• Fiberon, a provider of composite and polyvinyl chloride (PVC) decking, railing and cladding. The company maintains a direct relationship with Home Depot for select products (e.g., ArmorGuard), while also recently launching Fiberon Furniture by Breezesta to be sold exclusively online. These partnerships enable Fiberon to diversify its channel exposure, selling both directly through ecommerce and through the traditional big-box retailers.

  • LP Building Solutions, a leader in-strand based engineered building products. The company has developed partnerships across a range of channels, including co-ops, pro dealers, distributors and retailers, to expand product access and promote LP SmartSide, its engineered wood siding product.

Invest in marketing and education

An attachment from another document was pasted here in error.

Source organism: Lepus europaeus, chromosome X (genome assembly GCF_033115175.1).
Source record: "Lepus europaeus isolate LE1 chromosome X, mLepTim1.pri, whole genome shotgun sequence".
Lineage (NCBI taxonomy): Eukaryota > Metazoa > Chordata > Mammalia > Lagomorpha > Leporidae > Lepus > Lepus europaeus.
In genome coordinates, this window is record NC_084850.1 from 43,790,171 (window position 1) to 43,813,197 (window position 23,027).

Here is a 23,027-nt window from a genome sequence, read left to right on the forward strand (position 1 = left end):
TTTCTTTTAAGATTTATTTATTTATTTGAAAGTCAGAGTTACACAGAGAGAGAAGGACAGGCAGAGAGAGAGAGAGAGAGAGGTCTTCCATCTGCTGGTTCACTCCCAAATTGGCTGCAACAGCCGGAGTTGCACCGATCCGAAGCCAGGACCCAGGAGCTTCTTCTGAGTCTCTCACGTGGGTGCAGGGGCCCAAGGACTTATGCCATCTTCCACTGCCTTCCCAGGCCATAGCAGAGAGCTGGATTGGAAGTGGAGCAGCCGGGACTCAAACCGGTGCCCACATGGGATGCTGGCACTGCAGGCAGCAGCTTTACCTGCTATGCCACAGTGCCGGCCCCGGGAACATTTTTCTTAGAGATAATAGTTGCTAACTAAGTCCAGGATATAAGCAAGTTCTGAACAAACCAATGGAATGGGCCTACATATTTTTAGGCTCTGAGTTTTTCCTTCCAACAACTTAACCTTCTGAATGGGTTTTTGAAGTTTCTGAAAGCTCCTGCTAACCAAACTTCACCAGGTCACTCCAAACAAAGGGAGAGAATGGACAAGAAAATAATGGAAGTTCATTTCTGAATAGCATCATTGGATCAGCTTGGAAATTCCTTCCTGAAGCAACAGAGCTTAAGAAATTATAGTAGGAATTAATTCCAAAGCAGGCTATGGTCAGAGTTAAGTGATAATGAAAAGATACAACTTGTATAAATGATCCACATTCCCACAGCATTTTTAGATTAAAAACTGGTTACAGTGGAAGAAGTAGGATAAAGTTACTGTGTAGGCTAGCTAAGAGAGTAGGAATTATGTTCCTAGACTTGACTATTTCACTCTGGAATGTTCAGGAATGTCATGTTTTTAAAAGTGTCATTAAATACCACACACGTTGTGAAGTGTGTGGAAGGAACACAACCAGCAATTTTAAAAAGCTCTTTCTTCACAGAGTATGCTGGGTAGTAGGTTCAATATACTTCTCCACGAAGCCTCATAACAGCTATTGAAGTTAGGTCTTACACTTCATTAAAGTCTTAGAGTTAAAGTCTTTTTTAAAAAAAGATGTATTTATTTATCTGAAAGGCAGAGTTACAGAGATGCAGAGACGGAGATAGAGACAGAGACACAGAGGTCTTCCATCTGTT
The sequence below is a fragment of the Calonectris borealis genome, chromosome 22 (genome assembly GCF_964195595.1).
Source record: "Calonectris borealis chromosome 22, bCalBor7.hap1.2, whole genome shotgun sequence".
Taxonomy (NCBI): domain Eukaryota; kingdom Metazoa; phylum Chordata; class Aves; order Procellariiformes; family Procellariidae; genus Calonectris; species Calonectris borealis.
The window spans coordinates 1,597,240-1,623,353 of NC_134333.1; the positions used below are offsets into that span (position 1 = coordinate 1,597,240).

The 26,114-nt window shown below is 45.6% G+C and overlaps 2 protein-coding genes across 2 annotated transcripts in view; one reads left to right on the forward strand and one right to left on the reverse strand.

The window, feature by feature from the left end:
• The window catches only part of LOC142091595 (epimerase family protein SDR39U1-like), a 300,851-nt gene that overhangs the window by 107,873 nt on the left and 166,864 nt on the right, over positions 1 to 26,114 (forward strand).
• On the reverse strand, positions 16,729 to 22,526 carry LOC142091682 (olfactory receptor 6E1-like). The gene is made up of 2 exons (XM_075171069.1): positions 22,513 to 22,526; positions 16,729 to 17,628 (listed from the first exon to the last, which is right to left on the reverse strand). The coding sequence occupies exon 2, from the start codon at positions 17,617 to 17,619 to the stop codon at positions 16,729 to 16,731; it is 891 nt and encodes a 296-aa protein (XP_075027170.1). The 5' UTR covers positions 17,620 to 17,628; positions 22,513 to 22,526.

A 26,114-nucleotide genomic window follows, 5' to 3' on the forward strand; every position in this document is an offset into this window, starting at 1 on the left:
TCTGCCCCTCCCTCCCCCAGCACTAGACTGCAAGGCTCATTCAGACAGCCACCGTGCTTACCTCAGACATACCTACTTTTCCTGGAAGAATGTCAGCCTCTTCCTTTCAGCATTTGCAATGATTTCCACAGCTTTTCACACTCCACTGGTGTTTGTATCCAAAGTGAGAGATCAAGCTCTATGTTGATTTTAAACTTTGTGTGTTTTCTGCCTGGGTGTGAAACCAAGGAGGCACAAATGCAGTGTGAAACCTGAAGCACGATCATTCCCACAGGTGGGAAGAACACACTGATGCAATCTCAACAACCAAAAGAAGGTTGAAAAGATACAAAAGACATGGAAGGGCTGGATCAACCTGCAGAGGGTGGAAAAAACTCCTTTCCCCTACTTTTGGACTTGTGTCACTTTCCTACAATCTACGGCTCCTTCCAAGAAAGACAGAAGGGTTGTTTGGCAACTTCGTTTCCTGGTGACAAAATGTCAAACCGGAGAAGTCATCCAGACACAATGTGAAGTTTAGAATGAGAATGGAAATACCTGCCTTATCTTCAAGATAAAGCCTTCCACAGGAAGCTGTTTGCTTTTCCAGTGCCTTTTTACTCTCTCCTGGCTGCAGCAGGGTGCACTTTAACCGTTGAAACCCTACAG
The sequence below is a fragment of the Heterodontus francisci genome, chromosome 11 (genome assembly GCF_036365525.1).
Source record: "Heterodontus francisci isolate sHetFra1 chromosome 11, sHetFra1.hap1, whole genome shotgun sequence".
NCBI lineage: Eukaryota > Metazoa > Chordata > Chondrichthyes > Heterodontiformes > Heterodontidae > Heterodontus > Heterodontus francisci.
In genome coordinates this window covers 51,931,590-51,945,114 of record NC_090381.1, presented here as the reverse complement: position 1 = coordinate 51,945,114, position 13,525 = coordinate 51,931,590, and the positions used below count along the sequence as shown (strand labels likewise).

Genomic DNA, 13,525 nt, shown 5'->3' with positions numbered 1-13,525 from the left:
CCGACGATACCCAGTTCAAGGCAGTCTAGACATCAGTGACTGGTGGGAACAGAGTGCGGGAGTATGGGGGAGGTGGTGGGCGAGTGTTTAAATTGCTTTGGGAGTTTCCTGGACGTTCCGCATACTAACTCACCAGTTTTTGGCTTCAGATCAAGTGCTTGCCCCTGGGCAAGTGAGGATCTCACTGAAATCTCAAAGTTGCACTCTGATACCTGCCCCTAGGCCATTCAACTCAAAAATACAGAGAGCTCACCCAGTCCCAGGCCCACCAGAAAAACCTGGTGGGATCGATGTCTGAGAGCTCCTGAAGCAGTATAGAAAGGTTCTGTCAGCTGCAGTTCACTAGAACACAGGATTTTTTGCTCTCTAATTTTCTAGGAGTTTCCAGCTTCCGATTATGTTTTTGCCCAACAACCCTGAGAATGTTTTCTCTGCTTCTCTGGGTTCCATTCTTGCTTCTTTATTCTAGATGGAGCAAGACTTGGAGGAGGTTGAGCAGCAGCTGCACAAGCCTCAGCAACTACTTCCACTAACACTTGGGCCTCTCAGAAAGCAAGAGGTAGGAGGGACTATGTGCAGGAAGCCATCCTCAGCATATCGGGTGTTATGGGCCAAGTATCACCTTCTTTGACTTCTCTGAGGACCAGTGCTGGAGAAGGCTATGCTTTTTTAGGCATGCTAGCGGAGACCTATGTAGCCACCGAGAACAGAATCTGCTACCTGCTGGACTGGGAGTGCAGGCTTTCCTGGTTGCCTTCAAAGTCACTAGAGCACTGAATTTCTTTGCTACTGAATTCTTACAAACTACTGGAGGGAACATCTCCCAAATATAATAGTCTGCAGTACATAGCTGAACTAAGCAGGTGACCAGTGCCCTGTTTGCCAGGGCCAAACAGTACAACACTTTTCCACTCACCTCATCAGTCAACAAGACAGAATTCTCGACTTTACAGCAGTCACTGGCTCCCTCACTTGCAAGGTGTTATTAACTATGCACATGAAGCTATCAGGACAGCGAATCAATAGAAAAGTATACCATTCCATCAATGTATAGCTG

Another key theme among these leading synthetic solutions companies is their ability to communicate their story and why their products are superior. Because they are leaders in a relatively limited competitive set, these players’ educational efforts tend to pay off, since they can reach a high proportion of the addressable market with their messaging. They often focus on education at multiple levels — distributors, dealers, retailers and contractors — as well as the end consumer. Examples include: